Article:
Agatha Christie’s Poirot: Series 4 (Blu-ray)
Directed by Andrew Grieve, Stephen Whittaker, Ross Devenish
Studio: Acorn Media
Aspect Ratio: 1.33:1 1080p AVC codec
Running Time: 319 minutes
Audio: PCM 2.0 stereo English
Region: no designation
MSRP: $ 49.99
Release Date: April 24, 2012
Review Date: April 11, 2012
One of the great masterpieces of detective fiction and one of the most copied and “borrowed from” stories in her entire oeuvre, The ABC Murders is one of the Poirot mysteries against which all others must be compared. A serial killer is moving throughout England, identifying himself as A.B.C., and selecting victims seemingly by alphabetical order. Not only that, but he’s bragging by letter to Hercule Poirot (David Suchet) about his intentions each step of the way telling about where his murders are going to occur and defying Poirot and the police to stop him. Four victims successively in Andover, Bexhill, Churston, and Doncaster meet their ends before Poirot finally arrives at the solution, and it’s a great surprise. Hastings (Hugh Fraser) is back from Argentina for a bit and assists Poirot along with the ever-befuddled bloodhound Chief Inspector Japp (Philip Jackson) of Scotland Yard. The excellence of this adaptation completely obliterates all memories of the thoroughly awful 1966 film adaptation The Alphabet Murders made by MGM and starring Tony Randall as the world’s worst Poirot interpreter. Unless one has read the book beforehand, arriving at this solution before it’s revealed by Poirot would be very difficult indeed although, in retrospect, all of the clues are there and second and third viewings prove that the producers are playing more than fairly with their audience.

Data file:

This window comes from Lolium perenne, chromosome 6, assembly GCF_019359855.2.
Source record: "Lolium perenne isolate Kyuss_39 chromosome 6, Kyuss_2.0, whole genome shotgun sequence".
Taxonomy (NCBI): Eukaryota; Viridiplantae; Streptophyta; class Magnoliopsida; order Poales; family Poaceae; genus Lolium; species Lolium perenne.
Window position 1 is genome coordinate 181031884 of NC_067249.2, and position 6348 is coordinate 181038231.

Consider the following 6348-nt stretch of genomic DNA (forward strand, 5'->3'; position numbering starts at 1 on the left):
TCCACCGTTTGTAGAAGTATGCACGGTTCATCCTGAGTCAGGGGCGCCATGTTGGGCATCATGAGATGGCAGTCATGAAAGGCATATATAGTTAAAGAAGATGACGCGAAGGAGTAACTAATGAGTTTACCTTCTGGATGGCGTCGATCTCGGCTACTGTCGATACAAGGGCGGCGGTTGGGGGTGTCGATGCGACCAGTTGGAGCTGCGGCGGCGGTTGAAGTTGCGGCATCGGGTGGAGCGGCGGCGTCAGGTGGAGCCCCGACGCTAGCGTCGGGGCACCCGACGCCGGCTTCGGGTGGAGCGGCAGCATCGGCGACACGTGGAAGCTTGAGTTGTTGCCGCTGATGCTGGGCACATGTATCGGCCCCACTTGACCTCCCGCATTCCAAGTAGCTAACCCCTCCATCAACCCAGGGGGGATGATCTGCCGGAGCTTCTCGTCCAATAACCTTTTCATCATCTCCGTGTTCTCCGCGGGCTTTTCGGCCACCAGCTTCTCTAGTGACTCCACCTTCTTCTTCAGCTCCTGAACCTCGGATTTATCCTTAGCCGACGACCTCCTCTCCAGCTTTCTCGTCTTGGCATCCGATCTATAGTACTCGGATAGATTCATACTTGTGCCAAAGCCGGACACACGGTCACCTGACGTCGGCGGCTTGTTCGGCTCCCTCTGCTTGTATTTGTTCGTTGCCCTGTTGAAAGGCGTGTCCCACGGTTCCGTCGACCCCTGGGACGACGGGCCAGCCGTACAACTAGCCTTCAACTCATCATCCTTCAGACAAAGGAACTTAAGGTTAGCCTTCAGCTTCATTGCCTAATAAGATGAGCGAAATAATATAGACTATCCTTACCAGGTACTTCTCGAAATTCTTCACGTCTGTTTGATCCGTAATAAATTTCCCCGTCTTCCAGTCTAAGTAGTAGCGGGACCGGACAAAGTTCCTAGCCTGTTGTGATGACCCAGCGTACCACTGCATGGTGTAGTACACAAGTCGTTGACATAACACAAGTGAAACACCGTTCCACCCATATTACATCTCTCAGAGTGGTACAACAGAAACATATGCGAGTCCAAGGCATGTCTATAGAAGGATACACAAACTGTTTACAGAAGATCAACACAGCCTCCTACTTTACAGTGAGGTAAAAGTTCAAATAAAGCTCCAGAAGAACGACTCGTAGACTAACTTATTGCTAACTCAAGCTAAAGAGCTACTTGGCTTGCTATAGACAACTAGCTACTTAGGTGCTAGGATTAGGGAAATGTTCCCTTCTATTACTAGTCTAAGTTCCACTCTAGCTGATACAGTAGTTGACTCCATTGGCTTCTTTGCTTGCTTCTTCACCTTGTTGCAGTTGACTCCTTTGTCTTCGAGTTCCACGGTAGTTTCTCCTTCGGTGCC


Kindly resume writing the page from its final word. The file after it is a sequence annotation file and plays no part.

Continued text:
Death in the Clouds is every bit as wonderful as The ABC Murders. Here there is no serial killer, but rather an audacious murder of a despised moneylender is committed in an airplane’s first class cabin in full view of six passengers on their way from Paris to London. As Poirot is one of the inhabitants of the cabin (sleeping at the time of the murder), he naturally falls under slight suspicion when the body is discovered, but Inspector Japp then turns his attention to the other five passengers: three men (an archaeologist, a dentist, a mystery novelist), two women (Lady Horbury and her best friend Venetia Kerr), and the two flight attendants (Jane Grey and Henry Mitchell), any of whom were free to move about the cabin during the flight and stab Madame Giselle in the neck with a poison dart. Once again, the TV-film is completely faithful to the book, and the denouement is a complete surprise and quite an ingenious solution to the crime, another of Mrs. Christie’s first-rate puzzlers.